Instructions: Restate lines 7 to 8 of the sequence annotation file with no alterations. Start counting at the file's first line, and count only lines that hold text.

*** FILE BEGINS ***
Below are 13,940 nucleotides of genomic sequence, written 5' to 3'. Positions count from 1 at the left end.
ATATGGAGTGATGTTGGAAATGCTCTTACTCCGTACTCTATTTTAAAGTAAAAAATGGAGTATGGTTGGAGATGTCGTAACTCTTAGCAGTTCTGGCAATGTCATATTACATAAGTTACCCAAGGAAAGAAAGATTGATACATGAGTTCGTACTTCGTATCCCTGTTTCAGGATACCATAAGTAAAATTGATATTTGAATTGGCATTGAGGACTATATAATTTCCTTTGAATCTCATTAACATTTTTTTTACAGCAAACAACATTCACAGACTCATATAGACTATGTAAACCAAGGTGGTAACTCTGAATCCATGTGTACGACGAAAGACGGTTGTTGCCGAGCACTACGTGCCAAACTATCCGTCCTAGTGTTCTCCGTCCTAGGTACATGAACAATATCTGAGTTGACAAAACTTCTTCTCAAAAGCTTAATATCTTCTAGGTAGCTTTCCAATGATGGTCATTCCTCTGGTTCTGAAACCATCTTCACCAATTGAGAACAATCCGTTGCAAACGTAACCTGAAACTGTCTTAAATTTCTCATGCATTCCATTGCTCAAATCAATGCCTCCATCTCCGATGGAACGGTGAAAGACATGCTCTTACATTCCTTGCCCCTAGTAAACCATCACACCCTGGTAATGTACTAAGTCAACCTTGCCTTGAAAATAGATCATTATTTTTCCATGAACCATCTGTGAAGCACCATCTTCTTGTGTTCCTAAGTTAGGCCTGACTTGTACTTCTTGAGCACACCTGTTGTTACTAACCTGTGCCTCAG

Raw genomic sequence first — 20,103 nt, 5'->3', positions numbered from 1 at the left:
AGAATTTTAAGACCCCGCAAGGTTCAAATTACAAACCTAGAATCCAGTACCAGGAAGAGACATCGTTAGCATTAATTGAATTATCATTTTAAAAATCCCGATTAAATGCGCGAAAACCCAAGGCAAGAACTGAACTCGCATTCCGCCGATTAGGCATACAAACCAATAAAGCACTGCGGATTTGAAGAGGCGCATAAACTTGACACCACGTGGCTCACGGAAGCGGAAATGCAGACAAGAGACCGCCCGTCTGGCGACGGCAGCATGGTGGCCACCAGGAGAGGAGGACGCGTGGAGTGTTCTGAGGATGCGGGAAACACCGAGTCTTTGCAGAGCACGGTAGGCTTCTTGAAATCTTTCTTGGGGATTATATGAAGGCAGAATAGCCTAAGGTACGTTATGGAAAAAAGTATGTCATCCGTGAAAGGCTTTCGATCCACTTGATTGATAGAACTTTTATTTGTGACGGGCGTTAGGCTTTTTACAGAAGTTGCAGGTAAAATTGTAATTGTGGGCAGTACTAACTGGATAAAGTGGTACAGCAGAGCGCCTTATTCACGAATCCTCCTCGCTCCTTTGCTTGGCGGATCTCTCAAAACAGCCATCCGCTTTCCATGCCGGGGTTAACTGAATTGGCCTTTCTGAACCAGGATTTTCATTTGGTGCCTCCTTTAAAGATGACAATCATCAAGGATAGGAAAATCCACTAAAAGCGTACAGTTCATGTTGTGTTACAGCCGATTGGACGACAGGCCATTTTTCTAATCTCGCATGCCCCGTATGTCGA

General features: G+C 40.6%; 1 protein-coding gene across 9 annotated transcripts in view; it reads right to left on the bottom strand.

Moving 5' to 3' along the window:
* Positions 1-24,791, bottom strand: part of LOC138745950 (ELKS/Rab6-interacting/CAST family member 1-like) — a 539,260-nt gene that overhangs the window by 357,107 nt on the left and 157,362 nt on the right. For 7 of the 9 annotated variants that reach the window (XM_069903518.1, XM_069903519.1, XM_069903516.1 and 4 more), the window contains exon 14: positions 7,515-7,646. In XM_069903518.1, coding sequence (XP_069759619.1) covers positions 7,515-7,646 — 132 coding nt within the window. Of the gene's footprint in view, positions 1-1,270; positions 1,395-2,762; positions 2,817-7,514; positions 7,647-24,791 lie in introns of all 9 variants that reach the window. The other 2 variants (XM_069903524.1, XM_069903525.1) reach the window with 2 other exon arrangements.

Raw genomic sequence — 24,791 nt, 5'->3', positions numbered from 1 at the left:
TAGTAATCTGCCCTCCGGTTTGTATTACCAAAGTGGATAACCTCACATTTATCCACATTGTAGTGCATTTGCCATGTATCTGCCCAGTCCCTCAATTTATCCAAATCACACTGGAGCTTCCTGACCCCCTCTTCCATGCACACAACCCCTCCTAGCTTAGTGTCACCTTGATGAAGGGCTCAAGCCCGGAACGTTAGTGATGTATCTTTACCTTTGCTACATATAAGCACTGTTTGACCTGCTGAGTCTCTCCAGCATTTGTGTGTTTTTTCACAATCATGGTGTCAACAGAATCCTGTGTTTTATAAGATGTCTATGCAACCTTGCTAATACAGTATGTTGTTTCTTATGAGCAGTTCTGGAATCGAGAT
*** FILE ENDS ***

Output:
* Positions 1-24,791, bottom strand: part of LOC138745950 (ELKS/Rab6-interacting/CAST family member 1-like) — a 539,260-nt gene that overhangs the window by 357,107 nt on the left and 157,362 nt on the right. For 7 of the 9 annotated variants that reach the window (XM_069903518.1, XM_069903519.1, XM_069903516.1 and 4 more), the window contains exon 14: positions 7,515-7,646. In XM_069903518.1, coding sequence (XP_069759619.1) covers positions 7,515-7,646 — 132 coding nt within the window. Of the gene's footprint in view, positions 1-1,270; positions 1,395-2,762; positions 2,817-7,514; positions 7,647-24,791 lie in introns of all 9 variants that reach the window. The other 2 variants (XM_069903524.1, XM_069903525.1) reach the window with 2 other exon arrangements.

Raw genomic sequence — 24,791 nt, 5'->3', positions numbered from 1 at the left: